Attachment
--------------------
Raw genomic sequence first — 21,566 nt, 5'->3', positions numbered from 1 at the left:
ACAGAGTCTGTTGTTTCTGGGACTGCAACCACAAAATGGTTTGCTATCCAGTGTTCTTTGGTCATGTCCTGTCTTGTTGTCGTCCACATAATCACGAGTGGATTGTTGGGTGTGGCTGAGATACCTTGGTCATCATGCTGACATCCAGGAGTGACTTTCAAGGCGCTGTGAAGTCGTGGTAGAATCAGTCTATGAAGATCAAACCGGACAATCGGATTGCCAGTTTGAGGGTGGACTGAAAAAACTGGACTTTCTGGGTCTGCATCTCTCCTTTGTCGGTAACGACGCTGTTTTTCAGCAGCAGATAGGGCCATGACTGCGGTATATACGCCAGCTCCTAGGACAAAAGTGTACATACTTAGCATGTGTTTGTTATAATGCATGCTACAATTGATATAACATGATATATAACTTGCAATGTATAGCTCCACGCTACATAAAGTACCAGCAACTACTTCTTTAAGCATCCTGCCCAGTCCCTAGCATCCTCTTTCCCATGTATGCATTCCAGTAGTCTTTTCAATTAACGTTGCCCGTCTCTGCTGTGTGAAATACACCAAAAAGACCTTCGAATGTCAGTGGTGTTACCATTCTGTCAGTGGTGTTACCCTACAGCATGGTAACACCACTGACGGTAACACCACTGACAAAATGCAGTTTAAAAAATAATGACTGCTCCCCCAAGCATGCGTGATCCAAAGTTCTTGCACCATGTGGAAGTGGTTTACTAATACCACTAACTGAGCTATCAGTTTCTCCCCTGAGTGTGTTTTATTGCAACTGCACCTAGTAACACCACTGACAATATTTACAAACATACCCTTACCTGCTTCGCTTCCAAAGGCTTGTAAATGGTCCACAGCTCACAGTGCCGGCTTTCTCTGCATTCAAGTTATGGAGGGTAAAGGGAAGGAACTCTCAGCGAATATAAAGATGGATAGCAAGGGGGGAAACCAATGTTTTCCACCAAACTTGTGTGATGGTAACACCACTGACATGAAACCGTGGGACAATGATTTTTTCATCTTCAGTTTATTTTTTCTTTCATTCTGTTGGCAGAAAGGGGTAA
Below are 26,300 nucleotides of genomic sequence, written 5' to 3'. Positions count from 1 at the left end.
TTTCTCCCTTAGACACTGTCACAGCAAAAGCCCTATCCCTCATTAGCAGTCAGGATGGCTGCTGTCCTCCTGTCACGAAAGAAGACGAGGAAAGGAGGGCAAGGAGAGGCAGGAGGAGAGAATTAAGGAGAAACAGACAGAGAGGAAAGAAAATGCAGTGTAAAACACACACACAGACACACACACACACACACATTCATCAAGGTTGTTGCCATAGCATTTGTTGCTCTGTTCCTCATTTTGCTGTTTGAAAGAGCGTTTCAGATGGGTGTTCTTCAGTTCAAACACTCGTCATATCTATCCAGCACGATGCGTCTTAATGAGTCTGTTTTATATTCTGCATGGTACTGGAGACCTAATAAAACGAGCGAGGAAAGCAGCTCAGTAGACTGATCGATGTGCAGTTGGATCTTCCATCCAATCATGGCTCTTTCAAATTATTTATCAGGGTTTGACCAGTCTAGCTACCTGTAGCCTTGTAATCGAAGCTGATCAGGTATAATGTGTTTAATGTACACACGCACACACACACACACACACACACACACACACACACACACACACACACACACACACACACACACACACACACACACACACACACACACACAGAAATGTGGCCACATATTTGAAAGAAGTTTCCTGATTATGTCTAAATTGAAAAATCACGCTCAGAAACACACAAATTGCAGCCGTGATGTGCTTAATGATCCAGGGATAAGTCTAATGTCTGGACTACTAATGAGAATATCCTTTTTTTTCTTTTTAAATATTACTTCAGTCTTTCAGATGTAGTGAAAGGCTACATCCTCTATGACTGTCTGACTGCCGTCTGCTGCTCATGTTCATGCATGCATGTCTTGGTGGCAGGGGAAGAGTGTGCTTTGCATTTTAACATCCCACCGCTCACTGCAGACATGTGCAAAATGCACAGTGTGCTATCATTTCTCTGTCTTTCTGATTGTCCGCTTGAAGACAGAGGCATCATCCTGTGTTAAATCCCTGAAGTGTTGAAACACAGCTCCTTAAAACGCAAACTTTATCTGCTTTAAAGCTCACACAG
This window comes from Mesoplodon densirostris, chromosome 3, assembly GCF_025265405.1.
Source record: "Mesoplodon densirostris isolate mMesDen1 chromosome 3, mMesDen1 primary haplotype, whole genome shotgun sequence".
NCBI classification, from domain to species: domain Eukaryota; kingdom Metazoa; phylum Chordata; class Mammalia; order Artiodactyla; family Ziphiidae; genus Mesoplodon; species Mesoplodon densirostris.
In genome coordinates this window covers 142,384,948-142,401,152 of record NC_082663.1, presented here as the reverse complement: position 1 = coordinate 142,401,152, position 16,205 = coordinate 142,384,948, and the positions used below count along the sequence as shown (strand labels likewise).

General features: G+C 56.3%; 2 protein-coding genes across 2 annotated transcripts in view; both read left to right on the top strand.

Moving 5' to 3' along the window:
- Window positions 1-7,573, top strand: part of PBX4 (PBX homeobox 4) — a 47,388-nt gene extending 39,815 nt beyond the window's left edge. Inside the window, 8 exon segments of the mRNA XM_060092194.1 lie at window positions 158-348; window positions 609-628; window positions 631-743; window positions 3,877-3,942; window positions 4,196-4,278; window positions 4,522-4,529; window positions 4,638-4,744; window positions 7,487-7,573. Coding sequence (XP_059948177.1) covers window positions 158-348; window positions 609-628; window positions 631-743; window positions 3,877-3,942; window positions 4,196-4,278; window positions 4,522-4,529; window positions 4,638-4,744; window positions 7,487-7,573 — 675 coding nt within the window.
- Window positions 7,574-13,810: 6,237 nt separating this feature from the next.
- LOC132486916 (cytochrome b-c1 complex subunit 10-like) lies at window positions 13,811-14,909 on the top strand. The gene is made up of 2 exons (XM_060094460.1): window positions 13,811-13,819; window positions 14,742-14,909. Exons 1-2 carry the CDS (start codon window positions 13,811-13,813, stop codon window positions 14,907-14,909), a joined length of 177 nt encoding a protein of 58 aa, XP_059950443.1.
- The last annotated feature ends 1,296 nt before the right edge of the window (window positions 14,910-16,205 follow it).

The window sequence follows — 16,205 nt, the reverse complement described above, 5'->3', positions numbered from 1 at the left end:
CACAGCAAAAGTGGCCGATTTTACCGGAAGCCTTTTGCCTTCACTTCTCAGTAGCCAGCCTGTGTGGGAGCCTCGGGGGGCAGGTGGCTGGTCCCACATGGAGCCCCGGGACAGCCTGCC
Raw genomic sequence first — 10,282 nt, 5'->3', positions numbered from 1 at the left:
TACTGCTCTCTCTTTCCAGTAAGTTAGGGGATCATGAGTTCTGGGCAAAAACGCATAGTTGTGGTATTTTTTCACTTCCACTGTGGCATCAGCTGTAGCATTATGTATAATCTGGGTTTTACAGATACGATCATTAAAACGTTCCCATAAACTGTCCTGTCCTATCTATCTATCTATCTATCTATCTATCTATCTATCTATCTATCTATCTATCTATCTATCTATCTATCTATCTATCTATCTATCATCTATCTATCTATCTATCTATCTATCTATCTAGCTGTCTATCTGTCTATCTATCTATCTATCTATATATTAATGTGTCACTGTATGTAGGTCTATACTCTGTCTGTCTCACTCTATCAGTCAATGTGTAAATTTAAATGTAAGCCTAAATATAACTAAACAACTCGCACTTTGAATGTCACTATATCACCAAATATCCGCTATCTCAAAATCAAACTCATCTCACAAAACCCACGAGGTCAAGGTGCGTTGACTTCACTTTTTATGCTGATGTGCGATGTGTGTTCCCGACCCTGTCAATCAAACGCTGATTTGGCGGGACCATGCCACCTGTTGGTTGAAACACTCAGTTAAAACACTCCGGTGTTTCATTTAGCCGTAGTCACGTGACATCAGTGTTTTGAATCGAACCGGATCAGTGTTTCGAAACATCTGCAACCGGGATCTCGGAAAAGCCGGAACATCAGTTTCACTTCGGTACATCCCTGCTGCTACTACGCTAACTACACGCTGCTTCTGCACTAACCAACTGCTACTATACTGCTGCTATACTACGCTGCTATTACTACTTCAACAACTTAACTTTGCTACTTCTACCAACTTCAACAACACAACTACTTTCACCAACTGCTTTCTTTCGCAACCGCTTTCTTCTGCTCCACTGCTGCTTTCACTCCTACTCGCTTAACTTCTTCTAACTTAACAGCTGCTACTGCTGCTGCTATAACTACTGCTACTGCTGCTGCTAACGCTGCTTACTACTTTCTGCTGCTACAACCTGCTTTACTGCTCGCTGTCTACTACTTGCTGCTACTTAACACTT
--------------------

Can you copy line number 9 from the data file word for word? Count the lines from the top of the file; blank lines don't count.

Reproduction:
General features: G+C 56.3%; 2 protein-coding genes across 2 annotated transcripts in view; both read left to right on the top strand.